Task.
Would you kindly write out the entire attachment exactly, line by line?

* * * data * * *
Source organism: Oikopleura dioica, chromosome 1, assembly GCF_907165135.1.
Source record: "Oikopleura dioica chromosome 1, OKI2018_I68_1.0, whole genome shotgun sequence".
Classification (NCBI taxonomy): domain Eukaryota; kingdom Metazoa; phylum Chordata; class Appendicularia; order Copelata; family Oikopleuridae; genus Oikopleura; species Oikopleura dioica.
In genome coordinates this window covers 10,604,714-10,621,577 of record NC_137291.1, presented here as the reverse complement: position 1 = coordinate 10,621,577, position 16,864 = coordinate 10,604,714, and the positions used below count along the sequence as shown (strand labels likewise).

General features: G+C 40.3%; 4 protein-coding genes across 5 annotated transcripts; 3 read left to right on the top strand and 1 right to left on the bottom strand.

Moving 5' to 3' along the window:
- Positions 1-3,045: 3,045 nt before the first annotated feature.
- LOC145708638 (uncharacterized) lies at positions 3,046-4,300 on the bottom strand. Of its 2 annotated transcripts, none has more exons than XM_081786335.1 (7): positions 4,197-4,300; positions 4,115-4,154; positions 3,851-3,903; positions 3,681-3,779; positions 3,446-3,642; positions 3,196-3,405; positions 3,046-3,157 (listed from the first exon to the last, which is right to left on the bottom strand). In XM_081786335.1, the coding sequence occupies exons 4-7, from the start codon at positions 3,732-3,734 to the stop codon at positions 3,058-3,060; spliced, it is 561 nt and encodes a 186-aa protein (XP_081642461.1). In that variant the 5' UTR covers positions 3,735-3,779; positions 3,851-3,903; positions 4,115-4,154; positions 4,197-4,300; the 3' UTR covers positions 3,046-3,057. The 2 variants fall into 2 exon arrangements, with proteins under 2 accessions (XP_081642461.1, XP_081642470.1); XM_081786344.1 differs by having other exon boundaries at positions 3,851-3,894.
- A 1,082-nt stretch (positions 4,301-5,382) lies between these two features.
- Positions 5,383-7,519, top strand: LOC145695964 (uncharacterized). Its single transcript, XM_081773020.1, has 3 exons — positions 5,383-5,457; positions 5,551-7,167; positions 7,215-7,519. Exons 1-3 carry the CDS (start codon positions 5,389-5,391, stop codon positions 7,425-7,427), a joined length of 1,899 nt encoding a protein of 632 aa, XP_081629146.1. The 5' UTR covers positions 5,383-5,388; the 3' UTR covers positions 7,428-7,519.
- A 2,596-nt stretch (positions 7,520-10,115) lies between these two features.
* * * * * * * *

Source organism: Oikopleura dioica, chromosome 1, assembly GCF_907165135.1.
Source record: "Oikopleura dioica chromosome 1, OKI2018_I68_1.0, whole genome shotgun sequence".
Classification (NCBI taxonomy): domain Eukaryota; kingdom Metazoa; phylum Chordata; class Appendicularia; order Copelata; family Oikopleuridae; genus Oikopleura; species Oikopleura dioica.
In genome coordinates this window covers 10,604,714-10,621,577 of record NC_137291.1, presented here as the reverse complement: position 1 = coordinate 10,621,577, position 16,864 = coordinate 10,604,714, and the positions used below count along the sequence as shown (strand labels likewise).

General features: G+C 40.3%; 4 protein-coding genes across 5 annotated transcripts; 3 read left to right on the top strand and 1 right to left on the bottom strand.

Moving 5' to 3' along the window:
- Positions 1-3,045: 3,045 nt before the first annotated feature.
- LOC145708638 (uncharacterized) lies at positions 3,046-4,300 on the bottom strand. Of its 2 annotated transcripts, none has more exons than XM_081786335.1 (7): positions 4,197-4,300; positions 4,115-4,154; positions 3,851-3,903; positions 3,681-3,779; positions 3,446-3,642; positions 3,196-3,405; positions 3,046-3,157 (listed from the first exon to the last, which is right to left on the bottom strand). In XM_081786335.1, the coding sequence occupies exons 4-7, from the start codon at positions 3,732-3,734 to the stop codon at positions 3,058-3,060; spliced, it is 561 nt and encodes a 186-aa protein (XP_081642461.1). In that variant the 5' UTR covers positions 3,735-3,779; positions 3,851-3,903; positions 4,115-4,154; positions 4,197-4,300; the 3' UTR covers positions 3,046-3,057. The 2 variants fall into 2 exon arrangements, with proteins under 2 accessions (XP_081642461.1, XP_081642470.1); XM_081786344.1 differs by having other exon boundaries at positions 3,851-3,894.
- A 1,082-nt stretch (positions 4,301-5,382) lies between these two features.
- Positions 5,383-7,519, top strand: LOC145695964 (uncharacterized). Its single transcript, XM_081773020.1, has 3 exons — positions 5,383-5,457; positions 5,551-7,167; positions 7,215-7,519. Exons 1-3 carry the CDS (start codon positions 5,389-5,391, stop codon positions 7,425-7,427), a joined length of 1,899 nt encoding a protein of 632 aa, XP_081629146.1. The 5' UTR covers positions 5,383-5,388; the 3' UTR covers positions 7,428-7,519.
- A 2,596-nt stretch (positions 7,520-10,115) lies between these two features.